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Amazon says sellers are great on its marketplace as regulators turn up the heat

Amazon says its marketplace is doing well as regulators clamp down

October 20, 2021: -On Tuesday, Amazon released new data touting sellers’ success on its third-party marketplace amid mounting scrutiny from lawmakers of its private-label business practices.

Amazon launched the third-party marketplace in 2000, which allows everyone from small businesses that operate out of their garage to established brands selling their wares on the site. It has grown to encompass millions of sellers and now accounts for nearly 60% of Amazon’s overall retail sales.

But in the latest months, Lawmakers, antitrust watchdogs, and advocacy groups have voiced growing concerns nearly Amazon’s treatment of third-party sellers and whether the company unfairly favors its products on its marketplace.

On Tuesday, Amazon sought to characterize the roughly 2 million small- and medium-sized businesses that sell on its site as “selling partners,” many of which have benefited from the outsized growth of e-commerce during the coronavirus pandemic.

Third-party sellers in the U.S. netted $200,000 in sales in the 12 months ended August 31, up from $170,000 in the same period last year, Amazon said. U.S. sellers sold more than 3.8 billion products over the period, compared with 3.4 billion in the year prior.

The report, which comes ahead of Amazon’s annual seller conference on Wednesday, also highlights the growth of its third-party seller services and its rising investments in the marketplace.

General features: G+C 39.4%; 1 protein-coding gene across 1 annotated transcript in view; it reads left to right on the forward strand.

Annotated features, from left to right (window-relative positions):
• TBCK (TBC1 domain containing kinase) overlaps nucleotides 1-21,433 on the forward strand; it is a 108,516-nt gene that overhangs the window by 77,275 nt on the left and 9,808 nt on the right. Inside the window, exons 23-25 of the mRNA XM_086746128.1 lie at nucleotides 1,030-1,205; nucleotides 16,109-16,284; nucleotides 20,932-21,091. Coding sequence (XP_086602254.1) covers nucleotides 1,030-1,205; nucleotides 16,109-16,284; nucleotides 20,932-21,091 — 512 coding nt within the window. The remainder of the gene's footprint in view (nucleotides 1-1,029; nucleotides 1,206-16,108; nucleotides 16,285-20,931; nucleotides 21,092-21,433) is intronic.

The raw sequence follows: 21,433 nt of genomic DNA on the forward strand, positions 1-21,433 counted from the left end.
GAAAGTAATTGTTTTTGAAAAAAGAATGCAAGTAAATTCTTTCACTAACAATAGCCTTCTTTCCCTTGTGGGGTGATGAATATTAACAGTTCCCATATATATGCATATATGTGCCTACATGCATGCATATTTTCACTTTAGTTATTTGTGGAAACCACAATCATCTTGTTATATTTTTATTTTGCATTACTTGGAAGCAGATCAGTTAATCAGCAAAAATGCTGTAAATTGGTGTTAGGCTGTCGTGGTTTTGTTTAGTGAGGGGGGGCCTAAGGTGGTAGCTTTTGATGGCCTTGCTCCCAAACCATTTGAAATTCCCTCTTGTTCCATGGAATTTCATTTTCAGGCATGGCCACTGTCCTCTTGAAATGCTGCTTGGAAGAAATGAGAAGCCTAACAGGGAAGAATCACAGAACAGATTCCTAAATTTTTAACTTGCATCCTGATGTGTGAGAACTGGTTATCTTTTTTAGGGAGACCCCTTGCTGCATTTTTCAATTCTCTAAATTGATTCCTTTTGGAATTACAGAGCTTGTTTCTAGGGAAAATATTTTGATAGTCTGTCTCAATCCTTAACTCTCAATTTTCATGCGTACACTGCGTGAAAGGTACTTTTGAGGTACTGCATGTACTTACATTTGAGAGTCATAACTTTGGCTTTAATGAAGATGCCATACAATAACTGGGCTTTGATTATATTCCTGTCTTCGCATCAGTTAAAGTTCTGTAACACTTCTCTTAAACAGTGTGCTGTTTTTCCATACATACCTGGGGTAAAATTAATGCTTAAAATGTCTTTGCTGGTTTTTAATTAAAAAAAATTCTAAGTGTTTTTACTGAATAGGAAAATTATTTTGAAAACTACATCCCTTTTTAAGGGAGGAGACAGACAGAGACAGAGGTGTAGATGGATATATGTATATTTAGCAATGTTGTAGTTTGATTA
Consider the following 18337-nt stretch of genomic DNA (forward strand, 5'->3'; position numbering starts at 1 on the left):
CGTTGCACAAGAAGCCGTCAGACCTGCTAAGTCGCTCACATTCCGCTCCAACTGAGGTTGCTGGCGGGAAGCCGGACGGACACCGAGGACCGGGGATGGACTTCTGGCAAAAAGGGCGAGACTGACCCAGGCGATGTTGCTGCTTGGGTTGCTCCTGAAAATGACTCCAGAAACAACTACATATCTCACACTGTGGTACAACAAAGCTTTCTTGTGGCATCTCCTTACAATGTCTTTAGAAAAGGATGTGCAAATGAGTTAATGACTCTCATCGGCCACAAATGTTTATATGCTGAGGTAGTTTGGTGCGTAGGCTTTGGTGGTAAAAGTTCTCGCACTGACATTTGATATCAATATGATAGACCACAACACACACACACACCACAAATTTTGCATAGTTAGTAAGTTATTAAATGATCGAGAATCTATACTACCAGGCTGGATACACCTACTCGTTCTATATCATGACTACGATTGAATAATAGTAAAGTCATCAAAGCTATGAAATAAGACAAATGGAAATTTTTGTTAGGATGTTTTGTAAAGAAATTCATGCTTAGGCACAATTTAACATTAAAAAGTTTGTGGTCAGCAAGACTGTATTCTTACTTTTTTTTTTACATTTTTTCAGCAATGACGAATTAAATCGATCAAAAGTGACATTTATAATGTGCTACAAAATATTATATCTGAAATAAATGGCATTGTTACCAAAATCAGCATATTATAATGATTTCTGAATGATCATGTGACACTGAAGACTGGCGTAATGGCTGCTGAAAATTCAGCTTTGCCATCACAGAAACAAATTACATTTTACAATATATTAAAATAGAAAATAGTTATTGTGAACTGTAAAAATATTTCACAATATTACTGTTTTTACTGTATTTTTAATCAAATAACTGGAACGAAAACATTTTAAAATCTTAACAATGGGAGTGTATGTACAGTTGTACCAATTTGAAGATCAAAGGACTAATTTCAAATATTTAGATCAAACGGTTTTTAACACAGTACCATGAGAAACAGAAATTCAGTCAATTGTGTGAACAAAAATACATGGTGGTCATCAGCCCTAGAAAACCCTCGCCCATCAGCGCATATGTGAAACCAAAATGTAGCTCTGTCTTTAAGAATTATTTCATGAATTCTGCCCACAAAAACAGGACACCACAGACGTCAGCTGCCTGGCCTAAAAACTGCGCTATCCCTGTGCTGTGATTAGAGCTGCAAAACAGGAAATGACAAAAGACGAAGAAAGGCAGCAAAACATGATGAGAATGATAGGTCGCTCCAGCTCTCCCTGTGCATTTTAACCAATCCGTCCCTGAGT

Half of Amazon’s nearly 500,000 U.S. sellers used Fulfillment by Amazon, a service that packages and ships orders for sellers from the company’s warehouses. Sellers selling FBA saw a 20% to 25% increase in their sales on average, Amazon said.

Five members of the House Judiciary Committee sent a letter Sunday to Amazon CEO Andy Jassy urging him to respond to allegations that top executives, including founder and Executive Chairman Jeff Bezos, misled or lied to Congress about its private-label business practices.

Amazon has denied that the company and its executives misled the committee, saying it has internal policies that prohibit employees from using single sellers’ data to develop its products.

Dharmesh Mehta, Amazon’s vice president of customer trust and partner support, told CNBC that media reports detailing the company’s use of seller data are inaccurate.

“Now and then, you see speculation around short-term, profit-driven actions, and Amazon would not do that,” Mehta said. “It just doesn’t make sense because we’re in this for the long haul with our selling partners.”

In addition to goods from third-party sellers, Amazon also sells its products under the AmazonBasics moniker, along with other brand names. Sellers have complained that Amazon unfairly competes with third-party businesses on its platform, with some alleging Amazon directly knocked off their goods.

They’ve contended that Amazon hampers third-party sellers’ businesses through an increasingly automated account suspension and appeals process, lengthy and financially crippling.

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